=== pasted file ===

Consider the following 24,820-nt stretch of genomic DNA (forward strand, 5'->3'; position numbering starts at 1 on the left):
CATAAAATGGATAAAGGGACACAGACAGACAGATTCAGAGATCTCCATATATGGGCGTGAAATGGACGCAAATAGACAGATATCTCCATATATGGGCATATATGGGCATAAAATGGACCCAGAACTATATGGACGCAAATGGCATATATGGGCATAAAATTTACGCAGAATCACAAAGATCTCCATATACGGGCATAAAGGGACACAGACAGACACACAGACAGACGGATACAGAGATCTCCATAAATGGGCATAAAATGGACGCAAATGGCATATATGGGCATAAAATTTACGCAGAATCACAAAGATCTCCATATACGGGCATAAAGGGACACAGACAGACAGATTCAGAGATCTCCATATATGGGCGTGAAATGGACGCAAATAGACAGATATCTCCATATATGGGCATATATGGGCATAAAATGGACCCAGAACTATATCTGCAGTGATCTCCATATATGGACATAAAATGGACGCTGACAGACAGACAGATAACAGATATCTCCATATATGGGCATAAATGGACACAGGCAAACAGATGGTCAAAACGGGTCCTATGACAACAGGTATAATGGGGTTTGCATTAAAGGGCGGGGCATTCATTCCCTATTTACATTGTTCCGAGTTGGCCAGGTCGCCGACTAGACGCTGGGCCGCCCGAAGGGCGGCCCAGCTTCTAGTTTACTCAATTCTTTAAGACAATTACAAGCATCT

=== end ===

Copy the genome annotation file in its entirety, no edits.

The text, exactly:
Consider the following 24,820-nt stretch of genomic DNA (forward strand, 5'->3'; position numbering starts at 1 on the left):
CATAAAATGGATAAAGGGACACAGACAGACAGATTCAGAGATCTCCATATATGGGCGTGAAATGGACGCAAATAGACAGATATCTCCATATATGGGCATATATGGGCATAAAATGGACCCAGAACTATATGGACGCAAATGGCATATATGGGCATAAAATTTACGCAGAATCACAAAGATCTCCATATACGGGCATAAAGGGACACAGACAGACACACAGACAGACGGATACAGAGATCTCCATAAATGGGCATAAAATGGACGCAAATGGCATATATGGGCATAAAATTTACGCAGAATCACAAAGATCTCCATATACGGGCATAAAGGGACACAGACAGACAGATTCAGAGATCTCCATATATGGGCGTGAAATGGACGCAAATAGACAGATATCTCCATATATGGGCATATATGGGCATAAAATGGACCCAGAACTATATCTGCAGTGATCTCCATATATGGACATAAAATGGACGCTGACAGACAGACAGATAACAGATATCTCCATATATGGGCATAAATGGACACAGGCAAACAGATGGTCAAAACGGGTCCTATGACAACAGGTATAATGGGGTTTGCATTAAAGGGCGGGGCATTCATTCCCTATTTACATTGTTCCGAGTTGGCCAGGTCGCCGACTAGACGCTGGGCCGCCCGAAGGGCGGCCCAGCTTCTAGTTTACTCAATTCTTTAAGACAATTACAAGCATCT